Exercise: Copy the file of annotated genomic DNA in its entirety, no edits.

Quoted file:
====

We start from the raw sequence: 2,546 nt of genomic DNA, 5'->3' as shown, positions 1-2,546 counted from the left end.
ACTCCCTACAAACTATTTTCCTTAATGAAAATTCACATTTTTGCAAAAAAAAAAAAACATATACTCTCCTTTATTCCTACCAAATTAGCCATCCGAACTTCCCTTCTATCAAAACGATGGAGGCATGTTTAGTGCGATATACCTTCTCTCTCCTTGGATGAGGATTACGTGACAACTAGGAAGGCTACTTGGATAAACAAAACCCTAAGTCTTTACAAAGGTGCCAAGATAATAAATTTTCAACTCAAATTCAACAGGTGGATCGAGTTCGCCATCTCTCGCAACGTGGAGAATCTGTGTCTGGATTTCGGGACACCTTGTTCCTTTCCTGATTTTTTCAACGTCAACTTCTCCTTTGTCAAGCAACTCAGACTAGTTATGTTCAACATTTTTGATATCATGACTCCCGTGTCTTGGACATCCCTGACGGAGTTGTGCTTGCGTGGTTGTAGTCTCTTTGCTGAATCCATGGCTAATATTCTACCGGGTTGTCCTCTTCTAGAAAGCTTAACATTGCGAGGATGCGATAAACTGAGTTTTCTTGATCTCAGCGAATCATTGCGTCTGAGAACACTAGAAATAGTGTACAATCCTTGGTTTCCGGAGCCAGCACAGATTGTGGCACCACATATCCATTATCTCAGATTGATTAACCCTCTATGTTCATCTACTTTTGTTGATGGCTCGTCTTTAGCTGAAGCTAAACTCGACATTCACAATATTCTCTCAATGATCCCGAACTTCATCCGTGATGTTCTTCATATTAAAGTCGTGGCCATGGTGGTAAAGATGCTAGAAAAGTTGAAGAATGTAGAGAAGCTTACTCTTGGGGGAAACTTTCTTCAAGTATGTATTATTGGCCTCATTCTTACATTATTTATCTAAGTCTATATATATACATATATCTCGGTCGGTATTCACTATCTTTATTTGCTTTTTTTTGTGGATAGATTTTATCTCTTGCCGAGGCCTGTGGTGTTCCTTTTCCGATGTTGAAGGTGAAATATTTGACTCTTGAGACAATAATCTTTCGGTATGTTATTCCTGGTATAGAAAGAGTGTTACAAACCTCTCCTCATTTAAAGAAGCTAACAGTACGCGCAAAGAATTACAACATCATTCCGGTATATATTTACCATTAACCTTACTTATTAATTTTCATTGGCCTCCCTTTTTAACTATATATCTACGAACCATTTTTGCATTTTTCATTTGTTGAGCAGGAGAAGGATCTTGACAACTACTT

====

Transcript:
We start from the raw sequence: 2,546 nt of genomic DNA, 5'->3' as shown, positions 1-2,546 counted from the left end.
ACTCCCTACAAACTATTTTCCTTAATGAAAATTCACATTTTTGCAAAAAAAAAAAAACATATACTCTCCTTTATTCCTACCAAATTAGCCATCCGAACTTCCCTTCTATCAAAACGATGGAGGCATGTTTAGTGCGATATACCTTCTCTCTCCTTGGATGAGGATTACGTGACAACTAGGAAGGCTACTTGGATAAACAAAACCCTAAGTCTTTACAAAGGTGCCAAGATAATAAATTTTCAACTCAAATTCAACAGGTGGATCGAGTTCGCCATCTCTCGCAACGTGGAGAATCTGTGTCTGGATTTCGGGACACCTTGTTCCTTTCCTGATTTTTTCAACGTCAACTTCTCCTTTGTCAAGCAACTCAGACTAGTTATGTTCAACATTTTTGATATCATGACTCCCGTGTCTTGGACATCCCTGACGGAGTTGTGCTTGCGTGGTTGTAGTCTCTTTGCTGAATCCATGGCTAATATTCTACCGGGTTGTCCTCTTCTAGAAAGCTTAACATTGCGAGGATGCGATAAACTGAGTTTTCTTGATCTCAGCGAATCATTGCGTCTGAGAACACTAGAAATAGTGTACAATCCTTGGTTTCCGGAGCCAGCACAGATTGTGGCACCACATATCCATTATCTCAGATTGATTAACCCTCTATGTTCATCTACTTTTGTTGATGGCTCGTCTTTAGCTGAAGCTAAACTCGACATTCACAATATTCTCTCAATGATCCCGAACTTCATCCGTGATGTTCTTCATATTAAAGTCGTGGCCATGGTGGTAAAGATGCTAGAAAAGTTGAAGAATGTAGAGAAGCTTACTCTTGGGGGAAACTTTCTTCAAGTATGTATTATTGGCCTCATTCTTACATTATTTATCTAAGTCTATATATATACATATATCTCGGTCGGTATTCACTATCTTTATTTGCTTTTTTTTGTGGATAGATTTTATCTCTTGCCGAGGCCTGTGGTGTTCCTTTTCCGATGTTGAAGGTGAAATATTTGACTCTTGAGACAATAATCTTTCGGTATGTTATTCCTGGTATAGAAAGAGTGTTACAAACCTCTCCTCATTTAAAGAAGCTAACAGTACGCGCAAAGAATTACAACATCATTCCGGTATATATTTACCATTAACCTTACTTATTAATTTTCATTGGCCTCCCTTTTTAACTATATATCTACGAACCATTTTTGCATTTTTCATTTGTTGAGCAGGAGAAGGATCTTGACAACTACTT